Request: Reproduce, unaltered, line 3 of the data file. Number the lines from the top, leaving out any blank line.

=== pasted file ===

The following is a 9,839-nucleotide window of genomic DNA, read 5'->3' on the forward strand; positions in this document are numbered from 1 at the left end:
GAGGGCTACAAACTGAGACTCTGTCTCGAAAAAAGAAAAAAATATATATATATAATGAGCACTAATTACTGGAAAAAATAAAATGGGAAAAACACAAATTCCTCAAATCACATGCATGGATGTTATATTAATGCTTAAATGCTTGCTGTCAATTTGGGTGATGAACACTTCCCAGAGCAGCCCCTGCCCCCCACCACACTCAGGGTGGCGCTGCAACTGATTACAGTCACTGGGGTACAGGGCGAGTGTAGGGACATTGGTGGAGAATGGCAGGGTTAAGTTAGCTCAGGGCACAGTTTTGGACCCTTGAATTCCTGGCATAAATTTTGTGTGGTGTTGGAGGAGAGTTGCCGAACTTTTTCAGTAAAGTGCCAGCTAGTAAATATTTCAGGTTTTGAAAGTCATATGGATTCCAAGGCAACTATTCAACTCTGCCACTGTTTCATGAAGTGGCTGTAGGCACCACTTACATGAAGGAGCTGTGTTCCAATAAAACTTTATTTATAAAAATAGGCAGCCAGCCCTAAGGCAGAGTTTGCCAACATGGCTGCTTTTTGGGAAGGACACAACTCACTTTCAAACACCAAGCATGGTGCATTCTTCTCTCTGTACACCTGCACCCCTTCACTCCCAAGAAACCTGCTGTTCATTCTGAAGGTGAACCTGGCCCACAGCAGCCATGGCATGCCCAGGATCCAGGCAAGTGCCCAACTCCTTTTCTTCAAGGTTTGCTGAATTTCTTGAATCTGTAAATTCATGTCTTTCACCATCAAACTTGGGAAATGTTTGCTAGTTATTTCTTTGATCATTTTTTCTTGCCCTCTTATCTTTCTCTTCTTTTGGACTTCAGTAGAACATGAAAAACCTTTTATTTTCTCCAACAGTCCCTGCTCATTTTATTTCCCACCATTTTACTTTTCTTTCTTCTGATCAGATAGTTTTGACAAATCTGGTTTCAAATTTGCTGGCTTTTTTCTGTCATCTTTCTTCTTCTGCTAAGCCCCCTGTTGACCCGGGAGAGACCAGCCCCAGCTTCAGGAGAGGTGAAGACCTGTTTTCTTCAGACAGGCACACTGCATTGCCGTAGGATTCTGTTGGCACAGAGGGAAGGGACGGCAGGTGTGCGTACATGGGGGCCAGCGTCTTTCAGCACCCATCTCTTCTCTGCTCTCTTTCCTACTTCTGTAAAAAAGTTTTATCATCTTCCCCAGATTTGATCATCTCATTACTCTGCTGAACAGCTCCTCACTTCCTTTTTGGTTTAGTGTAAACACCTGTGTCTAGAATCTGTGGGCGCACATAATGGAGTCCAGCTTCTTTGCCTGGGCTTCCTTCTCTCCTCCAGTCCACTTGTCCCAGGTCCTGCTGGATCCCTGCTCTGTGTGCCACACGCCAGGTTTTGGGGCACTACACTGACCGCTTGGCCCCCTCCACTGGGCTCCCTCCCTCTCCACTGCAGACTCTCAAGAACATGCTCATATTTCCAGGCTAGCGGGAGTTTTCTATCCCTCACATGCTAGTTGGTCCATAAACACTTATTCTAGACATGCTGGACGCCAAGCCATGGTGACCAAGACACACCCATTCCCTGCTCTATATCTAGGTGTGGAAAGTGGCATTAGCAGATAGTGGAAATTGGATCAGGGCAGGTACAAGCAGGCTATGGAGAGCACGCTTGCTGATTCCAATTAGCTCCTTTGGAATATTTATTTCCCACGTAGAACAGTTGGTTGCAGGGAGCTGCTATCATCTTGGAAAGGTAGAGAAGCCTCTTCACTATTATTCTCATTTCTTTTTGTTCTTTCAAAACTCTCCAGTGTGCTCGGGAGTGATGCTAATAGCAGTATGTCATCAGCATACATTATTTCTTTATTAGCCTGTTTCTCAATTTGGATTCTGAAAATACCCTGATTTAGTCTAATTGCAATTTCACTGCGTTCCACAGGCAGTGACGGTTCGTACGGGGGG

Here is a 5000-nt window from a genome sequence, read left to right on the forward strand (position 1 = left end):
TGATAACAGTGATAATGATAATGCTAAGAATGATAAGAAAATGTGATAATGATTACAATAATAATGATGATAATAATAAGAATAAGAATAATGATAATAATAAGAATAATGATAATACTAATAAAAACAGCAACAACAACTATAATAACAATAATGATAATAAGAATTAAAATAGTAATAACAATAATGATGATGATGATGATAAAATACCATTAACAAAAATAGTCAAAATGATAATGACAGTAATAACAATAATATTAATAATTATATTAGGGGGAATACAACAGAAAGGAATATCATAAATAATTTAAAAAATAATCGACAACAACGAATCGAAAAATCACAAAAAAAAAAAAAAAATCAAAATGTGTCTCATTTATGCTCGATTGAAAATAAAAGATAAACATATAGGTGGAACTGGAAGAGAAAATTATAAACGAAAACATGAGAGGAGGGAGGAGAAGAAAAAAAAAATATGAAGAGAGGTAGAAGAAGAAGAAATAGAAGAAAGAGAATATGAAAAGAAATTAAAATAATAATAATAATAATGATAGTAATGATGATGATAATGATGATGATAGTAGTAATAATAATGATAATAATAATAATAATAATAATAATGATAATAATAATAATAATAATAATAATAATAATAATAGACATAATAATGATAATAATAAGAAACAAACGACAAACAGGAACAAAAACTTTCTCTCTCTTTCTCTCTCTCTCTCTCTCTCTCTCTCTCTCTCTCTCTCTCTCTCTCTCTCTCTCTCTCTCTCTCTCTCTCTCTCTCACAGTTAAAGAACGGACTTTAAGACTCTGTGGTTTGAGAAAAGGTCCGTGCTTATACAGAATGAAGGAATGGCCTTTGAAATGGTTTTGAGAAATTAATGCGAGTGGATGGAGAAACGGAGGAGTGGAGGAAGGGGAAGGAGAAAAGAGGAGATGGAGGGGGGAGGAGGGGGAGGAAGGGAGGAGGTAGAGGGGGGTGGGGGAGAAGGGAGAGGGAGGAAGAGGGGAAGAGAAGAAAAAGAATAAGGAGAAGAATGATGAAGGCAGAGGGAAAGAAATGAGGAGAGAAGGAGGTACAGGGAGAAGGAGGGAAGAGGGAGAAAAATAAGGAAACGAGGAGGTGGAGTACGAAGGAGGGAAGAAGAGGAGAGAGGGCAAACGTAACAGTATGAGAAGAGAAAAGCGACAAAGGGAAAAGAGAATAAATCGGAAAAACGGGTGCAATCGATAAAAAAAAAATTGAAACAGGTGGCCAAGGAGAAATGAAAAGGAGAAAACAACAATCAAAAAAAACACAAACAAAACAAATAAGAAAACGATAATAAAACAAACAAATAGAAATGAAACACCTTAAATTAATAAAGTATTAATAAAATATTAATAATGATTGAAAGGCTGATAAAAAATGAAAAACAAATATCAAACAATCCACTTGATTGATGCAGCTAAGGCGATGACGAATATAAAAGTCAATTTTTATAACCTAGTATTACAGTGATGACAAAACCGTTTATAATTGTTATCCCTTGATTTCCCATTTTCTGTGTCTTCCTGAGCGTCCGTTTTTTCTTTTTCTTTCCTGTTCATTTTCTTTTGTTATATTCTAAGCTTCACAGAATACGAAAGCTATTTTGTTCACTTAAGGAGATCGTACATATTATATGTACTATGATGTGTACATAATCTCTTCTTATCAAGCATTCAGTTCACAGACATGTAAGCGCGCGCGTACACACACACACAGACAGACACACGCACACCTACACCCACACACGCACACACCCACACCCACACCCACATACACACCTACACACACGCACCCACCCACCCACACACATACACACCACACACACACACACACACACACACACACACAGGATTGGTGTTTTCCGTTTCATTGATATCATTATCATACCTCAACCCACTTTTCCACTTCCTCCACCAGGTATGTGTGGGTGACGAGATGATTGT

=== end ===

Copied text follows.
Here is a 5000-nt window from a genome sequence, read left to right on the forward strand (position 1 = left end):